“It might make sense if I read my intro first, and then respond to your questions.”
“15 years ago I was diagnosed with cancer…” I continued with a condensed version of the last 15 years: cancer, food, cancer. Life distilled into 200 words or less.
“Now to answer your questions….my writing experience outside the blog is limited. Goals for this class? I need to get back to being me, but I can’t seem to do it on my own. I need help. I need someone to give me an assignment.”
I searched my teacher’s eyes for an acknowledgement of my situation. That at the very least, even if I couldn’t produce a level of work that I would be proud of, she would understand what it meant for me to be there. In this class, sharing my story with a group of strangers. Trying when trying is complicated.
I’d signed up for the class on a whim. A 10-week course on nonfiction writing that would help me communicate my feelings to the outside world. “Outside” meaning anyone who doesn’t live within the four walls of our home. The people – parents, siblings, friends – from whom I’ve slowly distanced myself.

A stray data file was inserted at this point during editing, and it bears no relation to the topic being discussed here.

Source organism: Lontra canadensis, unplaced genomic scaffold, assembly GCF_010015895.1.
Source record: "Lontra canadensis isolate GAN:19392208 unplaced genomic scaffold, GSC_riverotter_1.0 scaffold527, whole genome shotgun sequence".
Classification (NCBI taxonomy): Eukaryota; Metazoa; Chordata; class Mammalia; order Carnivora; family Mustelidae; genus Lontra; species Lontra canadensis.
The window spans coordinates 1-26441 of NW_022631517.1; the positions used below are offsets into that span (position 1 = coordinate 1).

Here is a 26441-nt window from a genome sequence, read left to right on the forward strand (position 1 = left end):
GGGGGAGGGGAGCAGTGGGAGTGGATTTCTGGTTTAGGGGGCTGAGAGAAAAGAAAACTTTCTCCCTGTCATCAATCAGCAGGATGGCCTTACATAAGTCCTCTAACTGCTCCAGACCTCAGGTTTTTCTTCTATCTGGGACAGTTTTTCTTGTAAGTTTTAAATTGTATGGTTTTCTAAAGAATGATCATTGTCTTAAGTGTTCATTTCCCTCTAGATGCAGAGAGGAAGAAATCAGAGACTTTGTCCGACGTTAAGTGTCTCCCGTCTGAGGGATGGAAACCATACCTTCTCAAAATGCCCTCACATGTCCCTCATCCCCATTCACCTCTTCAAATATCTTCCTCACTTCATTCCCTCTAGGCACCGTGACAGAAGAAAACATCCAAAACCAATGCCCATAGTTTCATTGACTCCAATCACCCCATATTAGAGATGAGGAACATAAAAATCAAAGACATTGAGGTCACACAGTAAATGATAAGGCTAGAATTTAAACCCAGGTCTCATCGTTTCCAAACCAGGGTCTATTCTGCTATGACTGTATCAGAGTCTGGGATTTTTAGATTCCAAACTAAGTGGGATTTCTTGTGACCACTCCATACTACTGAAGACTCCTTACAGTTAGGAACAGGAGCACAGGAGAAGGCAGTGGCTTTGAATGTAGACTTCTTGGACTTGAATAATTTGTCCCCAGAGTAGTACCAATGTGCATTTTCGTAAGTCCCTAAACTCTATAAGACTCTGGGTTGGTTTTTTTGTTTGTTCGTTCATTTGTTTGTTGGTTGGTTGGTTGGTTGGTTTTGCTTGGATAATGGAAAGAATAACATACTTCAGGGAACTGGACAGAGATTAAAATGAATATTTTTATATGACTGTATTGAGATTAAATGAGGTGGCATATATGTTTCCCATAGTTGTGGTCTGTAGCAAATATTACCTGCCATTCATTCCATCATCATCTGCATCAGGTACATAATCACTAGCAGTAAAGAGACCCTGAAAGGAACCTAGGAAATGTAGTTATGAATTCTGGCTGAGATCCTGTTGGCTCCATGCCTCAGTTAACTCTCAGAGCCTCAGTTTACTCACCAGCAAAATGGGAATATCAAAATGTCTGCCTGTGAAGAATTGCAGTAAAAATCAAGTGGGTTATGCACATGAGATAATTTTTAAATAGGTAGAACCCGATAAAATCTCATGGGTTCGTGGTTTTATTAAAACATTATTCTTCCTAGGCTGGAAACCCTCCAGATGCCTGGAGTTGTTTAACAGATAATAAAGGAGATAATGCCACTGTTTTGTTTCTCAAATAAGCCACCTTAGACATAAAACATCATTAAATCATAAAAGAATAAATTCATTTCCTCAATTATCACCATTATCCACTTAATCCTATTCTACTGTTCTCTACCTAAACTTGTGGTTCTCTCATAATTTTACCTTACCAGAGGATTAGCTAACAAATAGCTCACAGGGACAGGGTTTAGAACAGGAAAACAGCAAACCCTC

I have a primal urge to be alone right now. Preferably in nature, where the blue sky yawns, the trees don’t pity, and you’re not required to talk about murky things. Heavy things. Things that exhaust. Life, death, fear, uncertainty.
The summer was a challenge. The ongoing recovery from surgery, immunotherapy, colitis, steroids, a white bread diet that would make low-carb disciples weak in the knees.
“The summer from hell” as my family has dubbed it.
But, I remind Rodney, what if these are still the good days?
Occasional escapes to the lake have been my salvation despite my guilt about leaving the family. My therapist, who runs the Callanish cancer retreat near Vancouver, BC reframed things for me:
“You’re running towards the lake, not from the city. This isn’t a weakness, it’s a strength. You know how to make yourself happy in spite of everything. Keep doing it. This is your medicine too.”